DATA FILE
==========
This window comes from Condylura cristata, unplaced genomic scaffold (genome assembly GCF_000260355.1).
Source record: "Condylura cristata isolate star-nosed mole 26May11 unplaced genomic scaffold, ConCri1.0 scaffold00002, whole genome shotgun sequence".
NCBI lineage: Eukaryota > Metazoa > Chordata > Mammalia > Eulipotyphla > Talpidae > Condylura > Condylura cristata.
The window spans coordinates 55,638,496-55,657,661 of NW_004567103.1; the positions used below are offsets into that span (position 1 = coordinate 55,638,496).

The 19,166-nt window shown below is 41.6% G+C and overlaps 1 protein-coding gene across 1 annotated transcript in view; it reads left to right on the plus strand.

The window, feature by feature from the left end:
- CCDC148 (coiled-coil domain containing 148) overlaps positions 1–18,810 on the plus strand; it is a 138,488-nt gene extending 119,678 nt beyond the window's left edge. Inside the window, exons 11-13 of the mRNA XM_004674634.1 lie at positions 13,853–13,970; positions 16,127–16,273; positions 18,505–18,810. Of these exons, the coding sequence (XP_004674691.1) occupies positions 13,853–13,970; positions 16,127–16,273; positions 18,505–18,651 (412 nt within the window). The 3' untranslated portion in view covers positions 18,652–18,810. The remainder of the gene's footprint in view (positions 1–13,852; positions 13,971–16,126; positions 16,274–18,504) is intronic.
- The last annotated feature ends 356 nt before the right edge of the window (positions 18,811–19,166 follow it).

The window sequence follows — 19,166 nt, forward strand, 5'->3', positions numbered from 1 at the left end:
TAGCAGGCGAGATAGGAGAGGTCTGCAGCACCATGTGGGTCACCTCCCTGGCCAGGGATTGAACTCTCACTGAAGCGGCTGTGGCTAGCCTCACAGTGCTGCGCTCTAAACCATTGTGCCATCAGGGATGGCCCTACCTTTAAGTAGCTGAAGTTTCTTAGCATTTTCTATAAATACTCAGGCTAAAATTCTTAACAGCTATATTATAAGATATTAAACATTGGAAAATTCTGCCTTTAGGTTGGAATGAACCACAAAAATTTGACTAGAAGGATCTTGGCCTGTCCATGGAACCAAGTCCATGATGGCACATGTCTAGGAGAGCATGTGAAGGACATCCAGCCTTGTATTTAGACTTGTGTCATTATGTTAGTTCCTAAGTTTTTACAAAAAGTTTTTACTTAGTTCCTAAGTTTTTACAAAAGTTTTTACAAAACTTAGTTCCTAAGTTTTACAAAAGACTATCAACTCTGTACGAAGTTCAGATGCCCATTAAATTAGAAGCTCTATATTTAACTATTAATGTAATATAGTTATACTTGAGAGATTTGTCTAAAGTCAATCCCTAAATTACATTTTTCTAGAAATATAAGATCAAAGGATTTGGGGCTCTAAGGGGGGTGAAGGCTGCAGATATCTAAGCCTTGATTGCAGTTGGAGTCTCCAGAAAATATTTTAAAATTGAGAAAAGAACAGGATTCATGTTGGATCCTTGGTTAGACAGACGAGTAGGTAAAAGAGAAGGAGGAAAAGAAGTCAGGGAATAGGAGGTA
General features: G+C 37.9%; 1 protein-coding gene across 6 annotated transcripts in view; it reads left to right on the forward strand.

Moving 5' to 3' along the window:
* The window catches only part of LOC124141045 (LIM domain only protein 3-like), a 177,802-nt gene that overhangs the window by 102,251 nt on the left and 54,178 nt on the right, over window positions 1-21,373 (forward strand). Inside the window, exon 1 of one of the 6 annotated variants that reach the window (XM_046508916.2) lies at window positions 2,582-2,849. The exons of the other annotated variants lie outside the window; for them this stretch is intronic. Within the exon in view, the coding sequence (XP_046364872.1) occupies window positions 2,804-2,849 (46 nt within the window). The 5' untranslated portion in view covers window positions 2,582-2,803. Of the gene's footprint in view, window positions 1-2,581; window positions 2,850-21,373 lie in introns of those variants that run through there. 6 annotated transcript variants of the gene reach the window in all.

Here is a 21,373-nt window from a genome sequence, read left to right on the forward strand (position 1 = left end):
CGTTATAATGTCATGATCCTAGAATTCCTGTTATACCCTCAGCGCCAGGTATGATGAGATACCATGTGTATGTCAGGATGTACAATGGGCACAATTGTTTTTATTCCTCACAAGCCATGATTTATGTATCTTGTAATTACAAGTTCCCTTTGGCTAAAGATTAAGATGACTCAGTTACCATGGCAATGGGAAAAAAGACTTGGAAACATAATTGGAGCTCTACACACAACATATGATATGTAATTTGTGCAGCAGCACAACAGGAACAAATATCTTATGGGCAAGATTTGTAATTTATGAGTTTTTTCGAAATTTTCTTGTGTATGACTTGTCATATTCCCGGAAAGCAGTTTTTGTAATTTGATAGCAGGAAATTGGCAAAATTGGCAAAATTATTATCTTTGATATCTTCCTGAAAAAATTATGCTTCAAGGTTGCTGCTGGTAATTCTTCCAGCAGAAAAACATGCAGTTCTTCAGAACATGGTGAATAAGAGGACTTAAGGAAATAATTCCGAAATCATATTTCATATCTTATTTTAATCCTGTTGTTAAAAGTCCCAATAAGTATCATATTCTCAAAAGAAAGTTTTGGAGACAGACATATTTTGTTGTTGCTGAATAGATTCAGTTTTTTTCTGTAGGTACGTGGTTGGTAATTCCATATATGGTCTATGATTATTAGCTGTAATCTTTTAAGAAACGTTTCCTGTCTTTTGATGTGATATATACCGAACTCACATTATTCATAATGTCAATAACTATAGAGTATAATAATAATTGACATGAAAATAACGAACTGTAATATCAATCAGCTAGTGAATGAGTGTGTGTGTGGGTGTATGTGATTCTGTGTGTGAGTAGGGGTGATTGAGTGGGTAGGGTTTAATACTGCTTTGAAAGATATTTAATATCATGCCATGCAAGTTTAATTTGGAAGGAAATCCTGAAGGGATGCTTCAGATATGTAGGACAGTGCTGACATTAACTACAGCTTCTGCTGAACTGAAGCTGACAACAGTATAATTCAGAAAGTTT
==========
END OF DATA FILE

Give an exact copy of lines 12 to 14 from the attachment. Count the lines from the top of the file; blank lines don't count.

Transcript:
Moving 5' to 3' along the window:
* The window catches only part of LOC124141045 (LIM domain only protein 3-like), a 177,802-nt gene that overhangs the window by 102,251 nt on the left and 54,178 nt on the right, over window positions 1-21,373 (forward strand). Inside the window, exon 1 of one of the 6 annotated variants that reach the window (XM_046508916.2) lies at window positions 2,582-2,849. The exons of the other annotated variants lie outside the window; for them this stretch is intronic. Within the exon in view, the coding sequence (XP_046364872.1) occupies window positions 2,804-2,849 (46 nt within the window). The 5' untranslated portion in view covers window positions 2,582-2,803. Of the gene's footprint in view, window positions 1-2,581; window positions 2,850-21,373 lie in introns of those variants that run through there. 6 annotated transcript variants of the gene reach the window in all.

Here is a 21,373-nt window from a genome sequence, read left to right on the forward strand (position 1 = left end):